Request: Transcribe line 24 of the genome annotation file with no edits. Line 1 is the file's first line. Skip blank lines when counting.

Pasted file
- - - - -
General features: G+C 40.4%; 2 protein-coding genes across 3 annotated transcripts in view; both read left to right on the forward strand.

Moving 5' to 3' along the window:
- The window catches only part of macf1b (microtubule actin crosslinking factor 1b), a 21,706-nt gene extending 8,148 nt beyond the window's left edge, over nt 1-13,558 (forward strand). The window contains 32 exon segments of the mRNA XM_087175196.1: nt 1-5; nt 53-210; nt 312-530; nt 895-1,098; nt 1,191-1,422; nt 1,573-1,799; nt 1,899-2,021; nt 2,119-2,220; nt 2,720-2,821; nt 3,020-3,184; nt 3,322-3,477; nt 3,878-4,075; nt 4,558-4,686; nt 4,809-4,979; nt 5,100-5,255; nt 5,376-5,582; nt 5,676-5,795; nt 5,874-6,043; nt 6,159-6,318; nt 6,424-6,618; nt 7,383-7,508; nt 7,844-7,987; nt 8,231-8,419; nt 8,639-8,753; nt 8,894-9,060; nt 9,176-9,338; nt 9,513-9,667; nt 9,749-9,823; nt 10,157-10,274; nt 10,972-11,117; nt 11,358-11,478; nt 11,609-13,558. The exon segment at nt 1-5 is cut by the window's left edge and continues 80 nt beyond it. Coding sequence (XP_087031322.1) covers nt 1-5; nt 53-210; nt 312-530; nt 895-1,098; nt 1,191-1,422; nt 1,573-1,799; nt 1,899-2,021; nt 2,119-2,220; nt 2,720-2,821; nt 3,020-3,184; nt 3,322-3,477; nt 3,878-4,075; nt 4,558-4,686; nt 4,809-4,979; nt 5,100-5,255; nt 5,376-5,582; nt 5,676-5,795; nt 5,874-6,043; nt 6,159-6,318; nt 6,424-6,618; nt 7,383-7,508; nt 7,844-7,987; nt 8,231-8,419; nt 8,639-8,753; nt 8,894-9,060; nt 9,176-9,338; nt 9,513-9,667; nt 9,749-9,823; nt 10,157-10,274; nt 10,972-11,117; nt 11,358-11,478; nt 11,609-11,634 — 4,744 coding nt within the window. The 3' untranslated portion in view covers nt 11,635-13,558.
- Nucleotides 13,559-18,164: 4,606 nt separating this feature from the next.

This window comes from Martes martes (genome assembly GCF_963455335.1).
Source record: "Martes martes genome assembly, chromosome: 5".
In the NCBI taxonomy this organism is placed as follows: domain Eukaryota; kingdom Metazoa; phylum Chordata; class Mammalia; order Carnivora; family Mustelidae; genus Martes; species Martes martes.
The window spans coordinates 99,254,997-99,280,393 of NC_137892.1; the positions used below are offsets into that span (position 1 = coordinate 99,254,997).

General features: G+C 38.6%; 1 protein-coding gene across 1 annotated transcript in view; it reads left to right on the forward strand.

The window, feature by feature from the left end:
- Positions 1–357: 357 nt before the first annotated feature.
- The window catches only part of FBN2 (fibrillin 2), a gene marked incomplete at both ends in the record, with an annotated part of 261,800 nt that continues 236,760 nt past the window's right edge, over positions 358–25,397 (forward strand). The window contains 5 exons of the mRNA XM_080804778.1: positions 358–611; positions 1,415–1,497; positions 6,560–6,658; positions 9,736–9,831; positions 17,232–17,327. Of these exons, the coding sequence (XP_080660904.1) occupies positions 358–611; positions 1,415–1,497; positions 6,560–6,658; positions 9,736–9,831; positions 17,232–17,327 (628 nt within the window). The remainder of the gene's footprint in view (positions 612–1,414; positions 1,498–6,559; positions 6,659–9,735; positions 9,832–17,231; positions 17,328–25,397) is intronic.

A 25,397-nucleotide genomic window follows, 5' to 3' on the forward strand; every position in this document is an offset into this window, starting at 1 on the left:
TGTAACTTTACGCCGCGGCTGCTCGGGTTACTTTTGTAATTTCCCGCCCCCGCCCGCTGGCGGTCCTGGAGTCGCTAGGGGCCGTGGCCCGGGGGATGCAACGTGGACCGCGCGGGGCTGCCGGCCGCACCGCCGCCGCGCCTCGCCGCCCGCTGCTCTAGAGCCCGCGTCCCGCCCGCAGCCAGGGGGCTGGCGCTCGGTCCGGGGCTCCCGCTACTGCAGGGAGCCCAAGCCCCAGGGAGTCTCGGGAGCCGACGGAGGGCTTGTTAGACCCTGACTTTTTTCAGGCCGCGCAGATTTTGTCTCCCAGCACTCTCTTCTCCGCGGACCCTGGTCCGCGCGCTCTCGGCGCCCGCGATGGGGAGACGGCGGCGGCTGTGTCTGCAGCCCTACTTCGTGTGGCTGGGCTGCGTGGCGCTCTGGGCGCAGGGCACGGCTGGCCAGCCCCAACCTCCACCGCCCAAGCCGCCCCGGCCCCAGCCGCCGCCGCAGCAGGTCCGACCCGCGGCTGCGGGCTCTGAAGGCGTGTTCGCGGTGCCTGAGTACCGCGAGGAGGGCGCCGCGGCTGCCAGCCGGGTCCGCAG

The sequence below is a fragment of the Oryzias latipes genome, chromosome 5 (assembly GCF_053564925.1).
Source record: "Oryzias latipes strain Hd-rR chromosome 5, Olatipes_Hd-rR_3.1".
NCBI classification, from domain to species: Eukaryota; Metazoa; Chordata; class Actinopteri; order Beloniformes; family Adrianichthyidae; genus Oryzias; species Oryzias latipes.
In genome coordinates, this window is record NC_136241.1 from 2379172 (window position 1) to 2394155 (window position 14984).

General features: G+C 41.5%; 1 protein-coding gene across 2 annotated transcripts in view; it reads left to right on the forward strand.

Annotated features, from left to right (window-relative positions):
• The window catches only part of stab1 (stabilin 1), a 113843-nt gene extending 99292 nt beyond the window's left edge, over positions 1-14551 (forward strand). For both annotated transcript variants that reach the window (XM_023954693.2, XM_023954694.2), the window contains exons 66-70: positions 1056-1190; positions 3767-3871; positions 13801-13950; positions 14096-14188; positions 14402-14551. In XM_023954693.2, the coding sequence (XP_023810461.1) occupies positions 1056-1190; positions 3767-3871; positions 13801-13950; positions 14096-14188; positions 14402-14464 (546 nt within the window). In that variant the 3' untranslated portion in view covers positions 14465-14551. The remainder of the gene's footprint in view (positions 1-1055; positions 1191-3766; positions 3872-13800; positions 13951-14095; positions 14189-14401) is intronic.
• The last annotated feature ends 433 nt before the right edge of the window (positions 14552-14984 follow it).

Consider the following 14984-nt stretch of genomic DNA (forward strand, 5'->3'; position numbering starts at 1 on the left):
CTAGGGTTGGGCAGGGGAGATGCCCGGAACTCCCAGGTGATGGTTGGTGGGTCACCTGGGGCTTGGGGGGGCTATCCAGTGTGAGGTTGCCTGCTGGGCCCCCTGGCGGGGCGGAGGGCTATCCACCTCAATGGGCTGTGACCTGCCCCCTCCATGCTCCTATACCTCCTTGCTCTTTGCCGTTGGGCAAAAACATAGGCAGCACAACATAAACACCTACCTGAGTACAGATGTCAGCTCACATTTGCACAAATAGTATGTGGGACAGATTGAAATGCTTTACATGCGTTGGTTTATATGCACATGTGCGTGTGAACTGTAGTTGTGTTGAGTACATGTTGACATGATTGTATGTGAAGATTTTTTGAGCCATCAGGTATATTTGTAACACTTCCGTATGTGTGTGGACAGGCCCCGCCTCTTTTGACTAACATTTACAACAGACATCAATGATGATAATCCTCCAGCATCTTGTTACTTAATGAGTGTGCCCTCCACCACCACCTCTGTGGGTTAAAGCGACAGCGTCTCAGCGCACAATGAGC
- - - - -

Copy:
CTAGGGTTGGGCAGGGGAGATGCCCGGAACTCCCAGGTGATGGTTGGTGGGTCACCTGGGGCTTGGGGGGGCTATCCAGTGTGAGGTTGCCTGCTGGGCCCCCTGGCGGGGCGGAGGGCTATCCACCTCAATGGGCTGTGACCTGCCCCCTCCATGCTCCTATACCTCCTTGCTCTTTGCCGTTGGGCAAAAACATAGGCAGCACAACATAAACACCTACCTGAGTACAGATGTCAGCTCACATTTGCACAAATAGTATGTGGGACAGATTGAAATGCTTTACATGCGTTGGTTTATATGCACATGTGCGTGTGAACTGTAGTTGTGTTGAGTACATGTTGACATGATTGTATGTGAAGATTTTTTGAGCCATCAGGTATATTTGTAACACTTCCGTATGTGTGTGGACAGGCCCCGCCTCTTTTGACTAACATTTACAACAGACATCAATGATGATAATCCTCCAGCATCTTGTTACTTAATGAGTGTGCCCTCCACCACCACCTCTGTGGGTTAAAGCGACAGCGTCTCAGCGCACAATGAGC